Notes to the financial statements

Notes to financial statements (notes) are additional information added to the end of financial statements. Notes to financial statements help explain specific items in the financial statements as well as provide a more comprehensive assessment of a company's financial condition. Notes to financial statements can include information on debt, going concern criteria, accounts, contingent liabilities or contextual information explaining the financial numbers (e.g. to indicate a lawsuit).

The notes clarify individual statement line-items. For example, if a company lists a loss on a fixed asset impairment line in their income statement, notes could corroborate the reason for the impairment by describing how the asset became impaired. Notes are also used to explain the accounting methods used to prepare the statements and they support valuations for how particular accounts have been computed.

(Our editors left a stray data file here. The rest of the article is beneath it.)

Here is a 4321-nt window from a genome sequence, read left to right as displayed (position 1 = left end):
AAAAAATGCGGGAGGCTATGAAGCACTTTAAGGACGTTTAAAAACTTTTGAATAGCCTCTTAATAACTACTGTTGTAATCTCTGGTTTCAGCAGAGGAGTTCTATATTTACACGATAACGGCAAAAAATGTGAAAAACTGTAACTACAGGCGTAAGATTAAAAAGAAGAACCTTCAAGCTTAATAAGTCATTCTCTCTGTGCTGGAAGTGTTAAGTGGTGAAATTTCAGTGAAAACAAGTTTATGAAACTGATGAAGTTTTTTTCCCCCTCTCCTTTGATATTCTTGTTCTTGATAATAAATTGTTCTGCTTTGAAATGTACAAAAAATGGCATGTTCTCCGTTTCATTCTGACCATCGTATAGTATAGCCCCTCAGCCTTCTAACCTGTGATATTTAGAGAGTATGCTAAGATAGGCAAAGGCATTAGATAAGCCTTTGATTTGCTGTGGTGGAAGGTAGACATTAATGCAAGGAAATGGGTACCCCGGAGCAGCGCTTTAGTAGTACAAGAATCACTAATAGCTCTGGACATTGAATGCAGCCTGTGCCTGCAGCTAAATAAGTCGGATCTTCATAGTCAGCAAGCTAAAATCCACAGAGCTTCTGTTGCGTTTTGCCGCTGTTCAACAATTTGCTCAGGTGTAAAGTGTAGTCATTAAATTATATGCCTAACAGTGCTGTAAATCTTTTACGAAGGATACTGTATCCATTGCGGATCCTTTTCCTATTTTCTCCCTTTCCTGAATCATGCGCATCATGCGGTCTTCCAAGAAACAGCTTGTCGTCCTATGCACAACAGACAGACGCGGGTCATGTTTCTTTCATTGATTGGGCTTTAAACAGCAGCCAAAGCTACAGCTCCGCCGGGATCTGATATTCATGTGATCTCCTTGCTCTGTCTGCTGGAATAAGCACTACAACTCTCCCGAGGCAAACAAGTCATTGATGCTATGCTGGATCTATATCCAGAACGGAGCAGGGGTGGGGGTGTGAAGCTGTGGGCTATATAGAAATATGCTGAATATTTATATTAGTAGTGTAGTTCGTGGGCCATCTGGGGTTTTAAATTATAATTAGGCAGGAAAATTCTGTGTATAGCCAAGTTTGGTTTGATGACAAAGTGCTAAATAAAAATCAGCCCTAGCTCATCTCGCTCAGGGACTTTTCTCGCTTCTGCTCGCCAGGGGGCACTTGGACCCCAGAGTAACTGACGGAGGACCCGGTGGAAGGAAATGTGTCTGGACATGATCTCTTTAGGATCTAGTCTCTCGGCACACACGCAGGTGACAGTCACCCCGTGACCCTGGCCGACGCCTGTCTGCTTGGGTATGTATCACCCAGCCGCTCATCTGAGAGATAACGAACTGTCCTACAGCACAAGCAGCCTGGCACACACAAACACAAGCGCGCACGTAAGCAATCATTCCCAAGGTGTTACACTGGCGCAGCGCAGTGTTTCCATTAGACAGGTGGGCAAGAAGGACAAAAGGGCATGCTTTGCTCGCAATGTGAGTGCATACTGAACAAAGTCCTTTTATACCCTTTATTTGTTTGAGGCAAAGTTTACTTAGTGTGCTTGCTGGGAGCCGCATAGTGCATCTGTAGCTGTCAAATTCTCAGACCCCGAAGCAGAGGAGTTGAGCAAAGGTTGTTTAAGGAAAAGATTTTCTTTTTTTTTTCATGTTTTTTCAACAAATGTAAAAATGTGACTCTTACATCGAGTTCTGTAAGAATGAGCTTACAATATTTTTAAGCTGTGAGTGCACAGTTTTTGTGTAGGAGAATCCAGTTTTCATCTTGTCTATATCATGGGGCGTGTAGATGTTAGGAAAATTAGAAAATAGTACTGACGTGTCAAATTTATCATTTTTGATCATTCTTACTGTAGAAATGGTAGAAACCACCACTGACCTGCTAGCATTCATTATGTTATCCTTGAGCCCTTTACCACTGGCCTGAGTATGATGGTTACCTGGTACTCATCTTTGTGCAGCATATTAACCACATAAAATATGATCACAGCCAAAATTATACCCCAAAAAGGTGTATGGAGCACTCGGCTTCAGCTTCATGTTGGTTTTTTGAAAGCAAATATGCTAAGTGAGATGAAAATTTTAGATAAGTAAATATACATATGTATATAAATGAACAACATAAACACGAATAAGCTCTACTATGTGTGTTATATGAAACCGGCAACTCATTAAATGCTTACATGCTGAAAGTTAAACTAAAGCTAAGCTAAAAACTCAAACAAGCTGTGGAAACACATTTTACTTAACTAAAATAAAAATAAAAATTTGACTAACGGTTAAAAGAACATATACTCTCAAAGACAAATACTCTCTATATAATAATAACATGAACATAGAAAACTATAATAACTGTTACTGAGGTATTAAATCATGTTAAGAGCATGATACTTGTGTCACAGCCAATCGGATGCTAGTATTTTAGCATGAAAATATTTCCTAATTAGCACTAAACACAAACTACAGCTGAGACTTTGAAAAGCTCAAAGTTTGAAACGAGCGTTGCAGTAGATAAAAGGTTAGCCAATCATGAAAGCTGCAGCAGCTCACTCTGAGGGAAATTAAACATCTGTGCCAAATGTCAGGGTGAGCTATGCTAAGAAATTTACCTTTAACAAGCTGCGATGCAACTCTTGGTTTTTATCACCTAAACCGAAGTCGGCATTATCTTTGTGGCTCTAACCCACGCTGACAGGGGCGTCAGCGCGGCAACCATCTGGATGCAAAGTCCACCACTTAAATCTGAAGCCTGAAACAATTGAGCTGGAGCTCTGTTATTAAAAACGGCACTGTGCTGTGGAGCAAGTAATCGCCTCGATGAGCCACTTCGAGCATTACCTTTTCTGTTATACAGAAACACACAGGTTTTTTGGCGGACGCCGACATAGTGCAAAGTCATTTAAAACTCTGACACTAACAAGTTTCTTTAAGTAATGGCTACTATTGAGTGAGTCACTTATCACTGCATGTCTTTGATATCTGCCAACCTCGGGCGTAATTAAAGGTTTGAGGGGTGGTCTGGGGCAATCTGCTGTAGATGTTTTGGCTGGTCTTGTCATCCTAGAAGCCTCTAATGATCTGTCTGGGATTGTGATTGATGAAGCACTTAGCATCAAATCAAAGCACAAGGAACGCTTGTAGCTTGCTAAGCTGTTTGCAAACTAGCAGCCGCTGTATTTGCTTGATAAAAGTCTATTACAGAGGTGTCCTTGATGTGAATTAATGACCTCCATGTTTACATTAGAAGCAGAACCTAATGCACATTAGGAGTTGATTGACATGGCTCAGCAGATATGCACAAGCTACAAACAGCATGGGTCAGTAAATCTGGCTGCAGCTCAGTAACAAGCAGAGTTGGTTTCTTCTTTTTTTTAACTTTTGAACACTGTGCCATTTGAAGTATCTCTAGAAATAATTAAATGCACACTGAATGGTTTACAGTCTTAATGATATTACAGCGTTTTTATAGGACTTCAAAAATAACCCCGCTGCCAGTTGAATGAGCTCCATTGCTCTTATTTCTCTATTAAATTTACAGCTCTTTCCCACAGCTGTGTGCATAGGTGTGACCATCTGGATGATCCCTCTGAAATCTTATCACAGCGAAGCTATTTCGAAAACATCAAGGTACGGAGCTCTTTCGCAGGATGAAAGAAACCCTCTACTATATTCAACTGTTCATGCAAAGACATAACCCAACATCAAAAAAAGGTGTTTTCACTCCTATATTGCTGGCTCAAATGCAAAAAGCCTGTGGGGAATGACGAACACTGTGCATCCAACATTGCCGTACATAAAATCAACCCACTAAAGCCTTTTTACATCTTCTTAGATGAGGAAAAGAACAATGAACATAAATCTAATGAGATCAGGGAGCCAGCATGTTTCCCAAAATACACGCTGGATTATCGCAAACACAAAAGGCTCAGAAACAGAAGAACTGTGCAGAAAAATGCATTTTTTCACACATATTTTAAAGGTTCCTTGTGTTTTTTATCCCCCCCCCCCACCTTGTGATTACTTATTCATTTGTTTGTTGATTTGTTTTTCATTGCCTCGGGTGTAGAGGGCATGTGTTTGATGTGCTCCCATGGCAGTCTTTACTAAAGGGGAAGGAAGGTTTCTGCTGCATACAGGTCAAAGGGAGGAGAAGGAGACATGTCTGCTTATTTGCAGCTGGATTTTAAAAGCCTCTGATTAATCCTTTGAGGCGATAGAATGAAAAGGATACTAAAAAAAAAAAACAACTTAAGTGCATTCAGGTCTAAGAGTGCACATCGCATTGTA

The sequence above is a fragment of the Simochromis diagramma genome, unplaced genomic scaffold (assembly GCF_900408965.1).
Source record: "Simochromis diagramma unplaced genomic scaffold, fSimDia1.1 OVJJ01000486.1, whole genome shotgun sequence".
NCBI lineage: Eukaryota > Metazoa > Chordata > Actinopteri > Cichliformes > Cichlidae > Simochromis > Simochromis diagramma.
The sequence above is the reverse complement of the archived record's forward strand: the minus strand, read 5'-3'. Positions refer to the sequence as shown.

In consolidated financial statements, all subsidiaries are listed as well as the amount of ownership (controlling interest) that the parent company has in the subsidiaries. Any items within the financial statements that are valuated by estimation are part of the notes if a substantial difference exists between the amount of the estimate previously reported and the actual result. Full disclosure of the effects of the differences between the estimate and actual results should be included.

External links

  • Investopedia.com
  • The Notes to the Financial Statements May Be Worth Noting by Googobits.com
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